Alpenrose Dairy attorney and heir, who Portland Mayor Ted Wheeler blasted with pepper spray after the man aggressively confronted him, expressed remorse on Wednesday, making it clear that he was in with the mayor and his firm’s partners wanted to remedy the city center.
“I am regretful about my decision to confront Mayor Wheeler on Sunday, January 24th, and I am sorry he had to use pepper spray,” said 48-year-old Cary Cadonau in the statement, almost 72 hours after His address to Wheeler and former Mayor Sam Adams was published outside a pub in Southwest Portland and filmed it on his cell phone.
“I value Portland and our local community. I realize Mayor Wheeler has a very difficult job. I have contacted Mayor Wheeler’s office to request an opportunity to resolve this amicably.
“I would also like to apologize to my legal partners for my behavior.”
Cadonau’s remarks are a sudden departure from his position just days earlier when he told police he wanted to “hold the mayor accountable” and hinted that he would publicly release the video he had made.
Mara Woloshin, a representative from Cadonau, said on Wednesday evening that her client was now reluctant to publish the footage.
“I don’t think he’ll ever release the video now,” Woloshin told The Oregonian / OregonLive. “It’s just not in his best interest to get involved in this ongoing argument.”
Jim Middaugh, a spokesman for Wheeler, said the mayor appreciated Cadonau’s sentiment and would soon have more to say.
The dust collection started when Cadonau, who was exposed and filming on his phone, confronted the mayor and Adams as they were leaving McMenamins Hillsdale Brewery & Public House around 8 p.m., a police report said of the incident.
Cadonau accused Wheeler of eating without a mask and said he photographed him eating, the mayor told police.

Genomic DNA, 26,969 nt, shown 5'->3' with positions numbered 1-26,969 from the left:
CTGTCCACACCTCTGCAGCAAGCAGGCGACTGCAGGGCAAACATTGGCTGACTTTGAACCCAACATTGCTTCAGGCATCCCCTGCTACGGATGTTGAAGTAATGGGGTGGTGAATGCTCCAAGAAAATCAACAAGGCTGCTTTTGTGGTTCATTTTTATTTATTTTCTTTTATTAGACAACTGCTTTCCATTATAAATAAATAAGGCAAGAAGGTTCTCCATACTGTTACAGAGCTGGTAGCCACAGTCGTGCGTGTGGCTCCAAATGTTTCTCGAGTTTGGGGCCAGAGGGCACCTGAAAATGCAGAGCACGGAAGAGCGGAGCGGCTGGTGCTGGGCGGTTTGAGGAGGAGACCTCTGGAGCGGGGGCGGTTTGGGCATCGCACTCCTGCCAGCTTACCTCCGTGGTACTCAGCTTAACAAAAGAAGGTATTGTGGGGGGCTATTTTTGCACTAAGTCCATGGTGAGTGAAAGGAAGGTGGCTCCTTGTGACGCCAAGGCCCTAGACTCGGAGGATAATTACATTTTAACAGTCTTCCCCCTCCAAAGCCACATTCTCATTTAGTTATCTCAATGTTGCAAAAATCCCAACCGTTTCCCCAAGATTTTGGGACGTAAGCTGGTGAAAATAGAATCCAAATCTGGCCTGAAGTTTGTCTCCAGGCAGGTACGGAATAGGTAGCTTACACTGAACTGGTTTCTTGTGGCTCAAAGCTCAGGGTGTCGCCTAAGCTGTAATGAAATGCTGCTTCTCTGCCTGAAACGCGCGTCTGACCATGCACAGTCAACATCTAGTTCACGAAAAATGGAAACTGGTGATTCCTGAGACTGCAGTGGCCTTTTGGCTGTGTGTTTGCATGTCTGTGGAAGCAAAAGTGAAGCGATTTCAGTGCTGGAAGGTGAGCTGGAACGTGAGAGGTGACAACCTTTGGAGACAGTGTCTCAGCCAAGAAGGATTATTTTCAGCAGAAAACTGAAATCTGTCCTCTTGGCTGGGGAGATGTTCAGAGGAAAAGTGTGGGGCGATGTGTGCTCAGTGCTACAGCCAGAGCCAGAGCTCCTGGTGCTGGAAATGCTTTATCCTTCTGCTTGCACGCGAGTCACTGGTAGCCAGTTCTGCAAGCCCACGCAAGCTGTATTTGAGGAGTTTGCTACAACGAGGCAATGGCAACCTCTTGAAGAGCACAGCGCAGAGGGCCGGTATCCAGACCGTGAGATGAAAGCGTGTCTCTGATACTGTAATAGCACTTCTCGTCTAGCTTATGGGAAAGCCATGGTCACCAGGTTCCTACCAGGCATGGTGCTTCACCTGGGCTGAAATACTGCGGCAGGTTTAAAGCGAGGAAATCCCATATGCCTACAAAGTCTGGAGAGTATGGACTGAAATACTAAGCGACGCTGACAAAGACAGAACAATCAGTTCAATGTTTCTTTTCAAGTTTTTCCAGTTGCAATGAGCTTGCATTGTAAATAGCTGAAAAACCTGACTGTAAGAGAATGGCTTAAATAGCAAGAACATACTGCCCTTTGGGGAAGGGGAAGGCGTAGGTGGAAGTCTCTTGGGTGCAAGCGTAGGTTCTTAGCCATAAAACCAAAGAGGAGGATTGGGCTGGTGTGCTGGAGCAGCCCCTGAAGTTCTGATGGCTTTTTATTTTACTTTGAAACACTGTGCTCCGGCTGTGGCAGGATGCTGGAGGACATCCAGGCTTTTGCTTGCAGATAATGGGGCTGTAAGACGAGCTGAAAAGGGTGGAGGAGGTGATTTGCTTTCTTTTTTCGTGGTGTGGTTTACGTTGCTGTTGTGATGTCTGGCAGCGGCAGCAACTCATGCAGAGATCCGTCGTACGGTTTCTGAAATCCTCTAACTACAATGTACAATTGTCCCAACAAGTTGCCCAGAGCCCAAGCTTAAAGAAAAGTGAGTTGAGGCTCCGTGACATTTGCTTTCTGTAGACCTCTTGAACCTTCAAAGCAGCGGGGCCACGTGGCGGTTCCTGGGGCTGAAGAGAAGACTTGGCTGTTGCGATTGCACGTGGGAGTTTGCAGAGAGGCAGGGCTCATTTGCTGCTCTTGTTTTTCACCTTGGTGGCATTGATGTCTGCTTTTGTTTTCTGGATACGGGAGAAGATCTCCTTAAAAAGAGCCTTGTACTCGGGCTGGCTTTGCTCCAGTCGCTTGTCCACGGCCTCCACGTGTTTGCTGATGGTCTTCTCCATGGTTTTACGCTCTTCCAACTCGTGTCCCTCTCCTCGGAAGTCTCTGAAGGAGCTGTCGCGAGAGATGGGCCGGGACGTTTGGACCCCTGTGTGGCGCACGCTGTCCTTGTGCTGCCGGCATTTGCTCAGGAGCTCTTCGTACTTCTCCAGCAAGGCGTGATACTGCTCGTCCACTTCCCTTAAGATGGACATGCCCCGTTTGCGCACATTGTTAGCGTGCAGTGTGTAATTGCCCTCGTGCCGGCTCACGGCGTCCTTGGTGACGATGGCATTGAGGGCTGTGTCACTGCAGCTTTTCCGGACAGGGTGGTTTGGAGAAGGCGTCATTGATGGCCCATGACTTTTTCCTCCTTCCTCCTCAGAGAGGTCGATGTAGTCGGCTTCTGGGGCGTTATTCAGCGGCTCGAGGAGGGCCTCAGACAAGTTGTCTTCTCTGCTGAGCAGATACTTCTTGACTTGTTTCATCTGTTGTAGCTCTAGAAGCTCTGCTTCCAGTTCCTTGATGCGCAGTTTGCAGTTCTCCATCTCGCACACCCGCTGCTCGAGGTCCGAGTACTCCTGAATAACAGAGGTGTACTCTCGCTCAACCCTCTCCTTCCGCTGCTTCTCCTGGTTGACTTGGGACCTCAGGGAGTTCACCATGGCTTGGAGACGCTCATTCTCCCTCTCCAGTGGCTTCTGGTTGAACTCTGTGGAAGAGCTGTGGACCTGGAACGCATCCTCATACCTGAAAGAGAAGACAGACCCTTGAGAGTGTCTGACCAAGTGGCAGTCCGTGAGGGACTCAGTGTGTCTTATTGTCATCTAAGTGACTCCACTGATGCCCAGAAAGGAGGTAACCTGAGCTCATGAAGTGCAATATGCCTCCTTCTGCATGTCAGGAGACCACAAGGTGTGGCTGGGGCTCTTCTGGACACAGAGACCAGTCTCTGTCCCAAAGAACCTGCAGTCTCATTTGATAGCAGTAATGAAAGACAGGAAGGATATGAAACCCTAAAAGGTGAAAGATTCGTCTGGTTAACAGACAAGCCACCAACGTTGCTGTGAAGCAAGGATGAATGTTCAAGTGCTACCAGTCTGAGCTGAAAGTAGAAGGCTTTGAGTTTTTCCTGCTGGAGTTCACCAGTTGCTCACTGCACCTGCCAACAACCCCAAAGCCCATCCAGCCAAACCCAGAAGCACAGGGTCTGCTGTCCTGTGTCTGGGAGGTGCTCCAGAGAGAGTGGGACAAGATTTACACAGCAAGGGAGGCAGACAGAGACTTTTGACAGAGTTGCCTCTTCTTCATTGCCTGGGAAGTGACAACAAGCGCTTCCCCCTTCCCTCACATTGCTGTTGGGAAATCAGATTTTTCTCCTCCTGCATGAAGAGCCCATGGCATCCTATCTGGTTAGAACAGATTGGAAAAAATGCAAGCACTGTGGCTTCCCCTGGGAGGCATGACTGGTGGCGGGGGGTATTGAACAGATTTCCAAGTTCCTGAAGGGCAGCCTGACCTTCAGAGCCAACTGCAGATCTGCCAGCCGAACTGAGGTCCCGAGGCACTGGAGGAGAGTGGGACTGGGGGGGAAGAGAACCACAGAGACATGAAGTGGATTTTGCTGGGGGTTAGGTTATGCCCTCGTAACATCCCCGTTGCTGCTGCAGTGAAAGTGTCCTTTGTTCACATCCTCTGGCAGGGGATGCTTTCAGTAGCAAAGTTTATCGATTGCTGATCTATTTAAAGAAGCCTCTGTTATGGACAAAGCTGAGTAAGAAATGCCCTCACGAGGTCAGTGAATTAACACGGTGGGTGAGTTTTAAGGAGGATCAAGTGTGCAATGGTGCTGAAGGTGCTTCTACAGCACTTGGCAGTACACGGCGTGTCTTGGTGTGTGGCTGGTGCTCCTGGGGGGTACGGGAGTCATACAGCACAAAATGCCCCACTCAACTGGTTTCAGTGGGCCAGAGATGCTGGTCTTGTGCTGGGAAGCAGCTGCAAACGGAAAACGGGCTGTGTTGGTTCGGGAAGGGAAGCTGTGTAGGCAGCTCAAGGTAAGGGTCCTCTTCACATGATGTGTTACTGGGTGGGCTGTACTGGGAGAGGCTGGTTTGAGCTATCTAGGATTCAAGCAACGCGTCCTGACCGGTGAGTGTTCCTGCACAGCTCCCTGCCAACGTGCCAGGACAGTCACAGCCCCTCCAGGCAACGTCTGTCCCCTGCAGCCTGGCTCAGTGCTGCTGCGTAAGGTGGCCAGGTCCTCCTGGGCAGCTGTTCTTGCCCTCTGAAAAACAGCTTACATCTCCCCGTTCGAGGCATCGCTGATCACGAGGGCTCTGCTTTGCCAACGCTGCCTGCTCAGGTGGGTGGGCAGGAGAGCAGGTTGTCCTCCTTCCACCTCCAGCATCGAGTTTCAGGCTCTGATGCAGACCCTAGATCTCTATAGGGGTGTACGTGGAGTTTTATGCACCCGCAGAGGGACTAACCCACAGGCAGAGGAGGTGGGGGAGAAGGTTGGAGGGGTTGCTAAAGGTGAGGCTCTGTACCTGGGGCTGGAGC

“Apparently you don’t know the rules,” Wheeler Cadonau said, according to an audio recording of the encounter recorded by Adams.
The mayor said he and Adams were in the tent area of the pub, which does not require facial covering under the current restrictions of the coronavirus, the police report said.
Cadonau then followed Wheeler closely as he walked to his car and refused to retire when asked, the mayor told police.
Then the mayor put a burst of fuel in the man’s eyes.
“They just sprayed me with pepper for no reason,” said Cadonau, according to the audio recording.
Adams interjected, “Actually, I was here and you were like a foot away from him. He asked you to retire and you didn’t. “
After that, Wheeler said, he gave the man a bottle of water to rinse his face.
Police said they identified Cadonau after he returned to the pub on Monday and asked a manager for security video footage and a copy of Wheeler’s restaurant registry.
The manager declined to provide these, but Cadonau gave him his full name and contact information, according to a police report.
A police officer interviewed Cadonau on Monday afternoon. He told the officer he was a lawyer and was reluctant to discuss the matter with the mayor, the report said.
Cadonau told the policeman that he believed Wheeler should be “held accountable” for the episode, but when the policeman asked why, Cadonau refused to say so.
“I have asked him several times to speak about the incident, share his video footage, or provide his side of the story, but he respectfully declined to say more,” Officer Matt Miller wrote in the report.
The encounter marks the most recent incident in which individuals publicly targeted the mayor.
Left-wing activist groups spoke up heavily on Wheeler twice in the past two months while he was dining at a coffee shop in northwest Portland.
During the last altercation, one of the activists hit Wheeler and made physical contact, according to the mayor’s office.
Cadonau is a partner at Brownstein Rask, a well-known mid-size law firm in downtown Portland. According to the firm’s website, his activities include real estate law, personal injury and criminal defense.
“Cary enjoys working to find creative solutions to disputes,” says his biography.
Cadonau is also a great-great-grandson of the founder of Alpenrose Dairy in southwest Portland.
An internal family dispute over the dairy led to its sale to another company in 2019. The amount of Cadonau family members received from the sale has not been disclosed.
– Shane Dixon Kavanaugh; 503-294-7632
Email to [email protected]
Follow @shanedkavanaugh on Twitter
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